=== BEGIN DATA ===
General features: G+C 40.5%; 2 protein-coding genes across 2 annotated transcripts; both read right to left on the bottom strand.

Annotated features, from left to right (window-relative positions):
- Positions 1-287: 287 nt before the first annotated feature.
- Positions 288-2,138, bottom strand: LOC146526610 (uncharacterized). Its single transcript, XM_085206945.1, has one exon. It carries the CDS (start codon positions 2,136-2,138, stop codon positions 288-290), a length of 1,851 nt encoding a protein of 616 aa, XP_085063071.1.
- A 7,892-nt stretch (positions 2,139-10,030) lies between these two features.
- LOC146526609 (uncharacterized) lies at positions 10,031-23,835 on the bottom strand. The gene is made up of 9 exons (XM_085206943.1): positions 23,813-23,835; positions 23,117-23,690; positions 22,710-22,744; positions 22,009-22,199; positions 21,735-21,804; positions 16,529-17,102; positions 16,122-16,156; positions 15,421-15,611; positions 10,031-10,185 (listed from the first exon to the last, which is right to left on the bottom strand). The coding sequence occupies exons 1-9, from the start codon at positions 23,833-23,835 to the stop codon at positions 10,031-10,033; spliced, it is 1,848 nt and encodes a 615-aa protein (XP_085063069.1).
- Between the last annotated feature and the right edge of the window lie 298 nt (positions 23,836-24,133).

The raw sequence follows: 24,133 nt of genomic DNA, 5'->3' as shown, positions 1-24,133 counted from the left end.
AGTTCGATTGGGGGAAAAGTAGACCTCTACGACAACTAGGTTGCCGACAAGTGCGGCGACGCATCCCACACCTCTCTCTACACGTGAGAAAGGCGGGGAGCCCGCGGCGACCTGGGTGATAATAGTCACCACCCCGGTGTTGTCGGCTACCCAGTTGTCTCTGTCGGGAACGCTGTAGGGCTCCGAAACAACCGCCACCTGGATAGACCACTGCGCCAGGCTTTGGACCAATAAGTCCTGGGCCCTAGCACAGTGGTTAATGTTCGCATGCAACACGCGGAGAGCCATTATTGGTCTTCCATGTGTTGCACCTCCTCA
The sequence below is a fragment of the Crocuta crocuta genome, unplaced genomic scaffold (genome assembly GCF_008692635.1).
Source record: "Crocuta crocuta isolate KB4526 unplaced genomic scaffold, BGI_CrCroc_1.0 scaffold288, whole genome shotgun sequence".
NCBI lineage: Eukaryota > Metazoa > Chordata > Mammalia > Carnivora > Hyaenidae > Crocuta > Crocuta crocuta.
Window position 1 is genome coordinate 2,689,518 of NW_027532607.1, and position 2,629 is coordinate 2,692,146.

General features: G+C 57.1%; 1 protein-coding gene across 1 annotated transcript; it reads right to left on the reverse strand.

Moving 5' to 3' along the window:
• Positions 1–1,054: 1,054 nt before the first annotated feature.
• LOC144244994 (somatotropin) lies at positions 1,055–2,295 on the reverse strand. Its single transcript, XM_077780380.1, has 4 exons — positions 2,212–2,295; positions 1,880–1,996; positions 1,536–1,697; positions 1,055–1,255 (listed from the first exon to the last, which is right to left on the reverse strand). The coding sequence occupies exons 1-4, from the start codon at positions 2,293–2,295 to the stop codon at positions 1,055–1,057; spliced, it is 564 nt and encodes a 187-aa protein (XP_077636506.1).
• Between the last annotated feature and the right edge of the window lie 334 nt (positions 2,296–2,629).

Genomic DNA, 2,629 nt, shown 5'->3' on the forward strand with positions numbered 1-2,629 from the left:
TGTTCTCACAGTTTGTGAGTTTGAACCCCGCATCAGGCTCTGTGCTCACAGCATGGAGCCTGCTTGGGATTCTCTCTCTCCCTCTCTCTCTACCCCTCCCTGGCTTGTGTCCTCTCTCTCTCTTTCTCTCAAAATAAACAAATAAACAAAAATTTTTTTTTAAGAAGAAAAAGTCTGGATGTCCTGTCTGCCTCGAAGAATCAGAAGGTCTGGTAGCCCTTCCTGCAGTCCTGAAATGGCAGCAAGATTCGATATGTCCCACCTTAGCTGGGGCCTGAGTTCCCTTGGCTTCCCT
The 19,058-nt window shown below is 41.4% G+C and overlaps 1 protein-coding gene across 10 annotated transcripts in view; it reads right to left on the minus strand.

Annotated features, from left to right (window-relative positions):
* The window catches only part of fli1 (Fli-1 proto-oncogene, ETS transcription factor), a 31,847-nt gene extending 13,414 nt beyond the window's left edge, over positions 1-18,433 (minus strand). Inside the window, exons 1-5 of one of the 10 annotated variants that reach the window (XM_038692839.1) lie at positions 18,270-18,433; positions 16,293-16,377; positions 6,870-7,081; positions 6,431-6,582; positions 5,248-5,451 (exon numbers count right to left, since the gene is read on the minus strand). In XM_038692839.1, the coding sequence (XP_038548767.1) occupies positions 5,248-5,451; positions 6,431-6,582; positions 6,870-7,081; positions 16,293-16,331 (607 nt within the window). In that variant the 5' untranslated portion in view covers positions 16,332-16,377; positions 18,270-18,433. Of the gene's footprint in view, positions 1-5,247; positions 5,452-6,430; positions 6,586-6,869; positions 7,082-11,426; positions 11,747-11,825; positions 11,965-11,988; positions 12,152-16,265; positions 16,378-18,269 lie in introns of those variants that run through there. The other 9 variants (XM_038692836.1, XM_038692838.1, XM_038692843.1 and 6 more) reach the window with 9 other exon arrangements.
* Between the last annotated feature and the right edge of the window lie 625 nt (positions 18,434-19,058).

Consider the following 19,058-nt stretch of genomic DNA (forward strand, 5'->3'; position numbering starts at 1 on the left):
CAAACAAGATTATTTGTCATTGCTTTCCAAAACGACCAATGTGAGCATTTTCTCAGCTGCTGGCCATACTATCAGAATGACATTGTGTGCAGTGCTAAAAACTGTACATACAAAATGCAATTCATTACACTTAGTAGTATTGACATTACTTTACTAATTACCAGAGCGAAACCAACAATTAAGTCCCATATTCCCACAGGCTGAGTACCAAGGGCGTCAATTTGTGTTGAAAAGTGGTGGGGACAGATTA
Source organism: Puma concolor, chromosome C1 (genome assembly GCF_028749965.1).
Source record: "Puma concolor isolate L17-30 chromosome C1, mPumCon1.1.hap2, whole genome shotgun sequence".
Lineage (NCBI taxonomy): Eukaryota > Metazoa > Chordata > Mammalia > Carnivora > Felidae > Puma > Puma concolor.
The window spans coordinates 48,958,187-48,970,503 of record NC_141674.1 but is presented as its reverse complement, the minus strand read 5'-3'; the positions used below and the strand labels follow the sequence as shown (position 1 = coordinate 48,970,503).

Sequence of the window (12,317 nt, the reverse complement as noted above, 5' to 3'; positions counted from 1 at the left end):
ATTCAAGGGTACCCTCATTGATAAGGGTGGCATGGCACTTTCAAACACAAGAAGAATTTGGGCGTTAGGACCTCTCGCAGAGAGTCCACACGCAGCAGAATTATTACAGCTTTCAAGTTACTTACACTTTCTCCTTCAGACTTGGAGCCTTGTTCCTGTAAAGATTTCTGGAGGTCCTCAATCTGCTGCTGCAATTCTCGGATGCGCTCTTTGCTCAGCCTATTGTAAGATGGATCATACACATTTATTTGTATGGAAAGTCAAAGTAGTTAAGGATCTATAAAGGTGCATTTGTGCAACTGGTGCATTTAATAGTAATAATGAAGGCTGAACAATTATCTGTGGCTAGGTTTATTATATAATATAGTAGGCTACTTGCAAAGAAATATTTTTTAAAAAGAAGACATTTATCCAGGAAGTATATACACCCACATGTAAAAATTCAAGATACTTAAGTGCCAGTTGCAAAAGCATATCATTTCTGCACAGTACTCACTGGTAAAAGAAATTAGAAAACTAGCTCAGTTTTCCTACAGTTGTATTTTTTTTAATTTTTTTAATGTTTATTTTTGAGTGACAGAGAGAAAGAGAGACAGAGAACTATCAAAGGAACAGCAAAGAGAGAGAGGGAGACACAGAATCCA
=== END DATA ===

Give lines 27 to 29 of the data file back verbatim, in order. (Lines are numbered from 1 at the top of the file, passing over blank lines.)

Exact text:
Source organism: Puma concolor, chromosome C1 (genome assembly GCF_028749965.1).
Source record: "Puma concolor isolate L17-30 chromosome C1, mPumCon1.1.hap2, whole genome shotgun sequence".
Lineage (NCBI taxonomy): Eukaryota > Metazoa > Chordata > Mammalia > Carnivora > Felidae > Puma > Puma concolor.